Fannie Mae's Policy Changes, Possible Ramifications for those who Walk Away

By
Real Estate Agent with Keller Williams Premier

Fannie Mae's policy changes have several goals:

1. First encourage homeowners to work with their lender to pursue alternatives to foreclosure.

Such as loan modification, a short sale, or a deed-in-lieu of foreclosure.

2. Homeowners who walk away and had the capacity to pay or did not work out alternatives may not be ineligible for new Fannie Mae-backed loans for a period of up to seven years.

Borrowers who made a good faith effort to resolve their situation with their lender may be considered for a future Fannie Mae loan in a shorter period of time, depending on "extenuating circumstances" such as a major medical illness. Here are two examples:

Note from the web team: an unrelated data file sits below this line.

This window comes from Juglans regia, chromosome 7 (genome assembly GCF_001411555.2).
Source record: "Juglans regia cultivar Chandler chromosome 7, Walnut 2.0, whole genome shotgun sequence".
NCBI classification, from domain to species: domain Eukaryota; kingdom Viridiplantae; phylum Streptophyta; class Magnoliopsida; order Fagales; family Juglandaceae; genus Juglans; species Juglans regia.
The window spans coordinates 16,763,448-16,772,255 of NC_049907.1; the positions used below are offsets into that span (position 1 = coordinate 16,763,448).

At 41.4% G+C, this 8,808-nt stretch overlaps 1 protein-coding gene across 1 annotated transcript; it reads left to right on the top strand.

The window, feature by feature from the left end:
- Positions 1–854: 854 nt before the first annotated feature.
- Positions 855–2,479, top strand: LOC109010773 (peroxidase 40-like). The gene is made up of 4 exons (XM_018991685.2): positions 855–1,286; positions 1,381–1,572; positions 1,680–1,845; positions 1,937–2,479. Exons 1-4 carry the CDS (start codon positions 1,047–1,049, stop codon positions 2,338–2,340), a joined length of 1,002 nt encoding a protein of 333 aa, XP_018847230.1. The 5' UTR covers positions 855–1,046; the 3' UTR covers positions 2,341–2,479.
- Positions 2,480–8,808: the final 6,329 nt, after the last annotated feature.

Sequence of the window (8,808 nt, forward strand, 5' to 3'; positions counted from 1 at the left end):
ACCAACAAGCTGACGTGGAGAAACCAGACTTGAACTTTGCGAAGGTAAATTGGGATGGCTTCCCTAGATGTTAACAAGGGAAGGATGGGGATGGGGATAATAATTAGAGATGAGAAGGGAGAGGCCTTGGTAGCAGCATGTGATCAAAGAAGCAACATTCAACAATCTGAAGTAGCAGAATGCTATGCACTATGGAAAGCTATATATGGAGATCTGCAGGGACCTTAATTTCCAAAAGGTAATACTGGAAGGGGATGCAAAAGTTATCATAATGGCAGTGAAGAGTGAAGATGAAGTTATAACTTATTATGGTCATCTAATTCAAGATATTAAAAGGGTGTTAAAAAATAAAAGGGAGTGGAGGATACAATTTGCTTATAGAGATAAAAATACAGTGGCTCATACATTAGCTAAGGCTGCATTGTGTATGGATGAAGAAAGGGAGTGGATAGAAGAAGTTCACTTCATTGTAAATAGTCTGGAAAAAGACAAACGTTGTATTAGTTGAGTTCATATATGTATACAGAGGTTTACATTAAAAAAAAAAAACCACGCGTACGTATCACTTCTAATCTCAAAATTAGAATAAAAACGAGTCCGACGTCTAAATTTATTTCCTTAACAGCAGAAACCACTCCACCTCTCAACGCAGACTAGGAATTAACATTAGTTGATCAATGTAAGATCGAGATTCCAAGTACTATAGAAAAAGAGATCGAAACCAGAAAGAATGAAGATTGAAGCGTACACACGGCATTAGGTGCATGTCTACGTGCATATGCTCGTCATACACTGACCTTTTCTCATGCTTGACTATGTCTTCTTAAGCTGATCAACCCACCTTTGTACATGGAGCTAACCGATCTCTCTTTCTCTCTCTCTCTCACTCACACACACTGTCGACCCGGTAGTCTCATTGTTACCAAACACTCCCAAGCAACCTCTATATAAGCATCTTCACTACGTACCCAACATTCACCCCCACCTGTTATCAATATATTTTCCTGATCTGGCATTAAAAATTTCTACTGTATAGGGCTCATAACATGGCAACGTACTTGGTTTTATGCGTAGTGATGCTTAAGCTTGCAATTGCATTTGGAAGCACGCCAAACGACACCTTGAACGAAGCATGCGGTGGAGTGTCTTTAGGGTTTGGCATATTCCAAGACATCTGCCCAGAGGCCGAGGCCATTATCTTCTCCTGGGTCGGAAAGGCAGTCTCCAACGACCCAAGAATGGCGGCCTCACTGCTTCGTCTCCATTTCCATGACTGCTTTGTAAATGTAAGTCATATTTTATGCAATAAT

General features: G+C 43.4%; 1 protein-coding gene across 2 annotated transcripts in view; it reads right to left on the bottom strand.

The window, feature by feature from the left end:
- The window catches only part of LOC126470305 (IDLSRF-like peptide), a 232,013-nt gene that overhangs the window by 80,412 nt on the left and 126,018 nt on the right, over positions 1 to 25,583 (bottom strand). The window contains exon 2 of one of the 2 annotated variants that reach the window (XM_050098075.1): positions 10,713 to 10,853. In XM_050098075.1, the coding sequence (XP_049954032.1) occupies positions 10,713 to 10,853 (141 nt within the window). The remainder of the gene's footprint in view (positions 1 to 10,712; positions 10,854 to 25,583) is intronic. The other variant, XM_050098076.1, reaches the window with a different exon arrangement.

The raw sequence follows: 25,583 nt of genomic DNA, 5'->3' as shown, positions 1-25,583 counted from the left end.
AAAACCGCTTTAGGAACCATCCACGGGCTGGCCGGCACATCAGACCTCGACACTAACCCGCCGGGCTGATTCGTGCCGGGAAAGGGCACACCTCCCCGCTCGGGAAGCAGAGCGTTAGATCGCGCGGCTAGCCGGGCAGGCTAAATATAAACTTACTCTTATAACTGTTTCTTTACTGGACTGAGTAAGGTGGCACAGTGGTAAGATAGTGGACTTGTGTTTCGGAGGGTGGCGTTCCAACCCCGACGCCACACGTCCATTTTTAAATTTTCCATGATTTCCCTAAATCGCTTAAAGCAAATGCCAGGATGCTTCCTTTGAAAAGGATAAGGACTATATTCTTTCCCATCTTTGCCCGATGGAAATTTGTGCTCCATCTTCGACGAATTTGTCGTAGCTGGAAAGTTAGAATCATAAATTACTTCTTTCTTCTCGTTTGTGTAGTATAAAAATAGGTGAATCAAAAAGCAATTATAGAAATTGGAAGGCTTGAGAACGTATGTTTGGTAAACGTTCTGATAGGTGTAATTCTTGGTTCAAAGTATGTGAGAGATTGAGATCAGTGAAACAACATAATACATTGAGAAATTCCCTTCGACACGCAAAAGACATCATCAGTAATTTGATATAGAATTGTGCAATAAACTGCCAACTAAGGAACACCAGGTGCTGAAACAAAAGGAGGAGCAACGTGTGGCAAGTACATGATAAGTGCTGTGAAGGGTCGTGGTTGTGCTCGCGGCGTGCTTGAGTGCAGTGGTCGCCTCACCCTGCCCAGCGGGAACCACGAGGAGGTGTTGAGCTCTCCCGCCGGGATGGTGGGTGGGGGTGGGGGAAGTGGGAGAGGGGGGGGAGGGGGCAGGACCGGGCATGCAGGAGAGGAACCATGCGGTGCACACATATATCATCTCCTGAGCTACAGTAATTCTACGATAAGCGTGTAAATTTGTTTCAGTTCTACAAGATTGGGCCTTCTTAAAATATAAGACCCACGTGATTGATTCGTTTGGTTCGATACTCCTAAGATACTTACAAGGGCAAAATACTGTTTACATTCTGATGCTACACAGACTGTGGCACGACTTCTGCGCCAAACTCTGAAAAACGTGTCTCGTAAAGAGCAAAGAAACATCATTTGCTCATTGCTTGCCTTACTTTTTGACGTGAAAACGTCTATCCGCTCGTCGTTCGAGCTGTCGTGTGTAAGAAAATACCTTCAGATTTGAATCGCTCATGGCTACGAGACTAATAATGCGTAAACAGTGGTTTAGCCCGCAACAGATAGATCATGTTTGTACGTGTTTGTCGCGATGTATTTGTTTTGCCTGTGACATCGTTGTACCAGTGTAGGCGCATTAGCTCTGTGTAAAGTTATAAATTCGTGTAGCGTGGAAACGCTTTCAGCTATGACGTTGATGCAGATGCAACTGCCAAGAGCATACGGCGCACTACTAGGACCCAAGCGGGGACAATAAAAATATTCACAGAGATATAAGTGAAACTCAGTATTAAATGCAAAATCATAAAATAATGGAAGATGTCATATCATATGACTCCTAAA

- Borrower A

worked with their lender in good faith and completed a deed-in-lieu of foreclosure or a short sale/pre-foreclosure sale.After 2 years: He may be eligible for financing with a minimum of 20% down, subject to additional requirements such as a minimum FICO score.After 4 years: She may be eligible for financing with a minimum of 10% down, subject to credit score minimums and other requirements. After 7 years: He is eligible for financing with standard minimum down payments in place at that time, subject to credit score minimums and other requirements.

- Borrower B

did not work with his lender and his home was foreclosed. He must wait a minimum of 7 years before being considered for financing.

3. To allow legal action to recoup outstanding mortgage debt from homeowners who "strategically default" on loans

(in jurisdictions that allow for deficiency judgments). Like if the home was an investment home.

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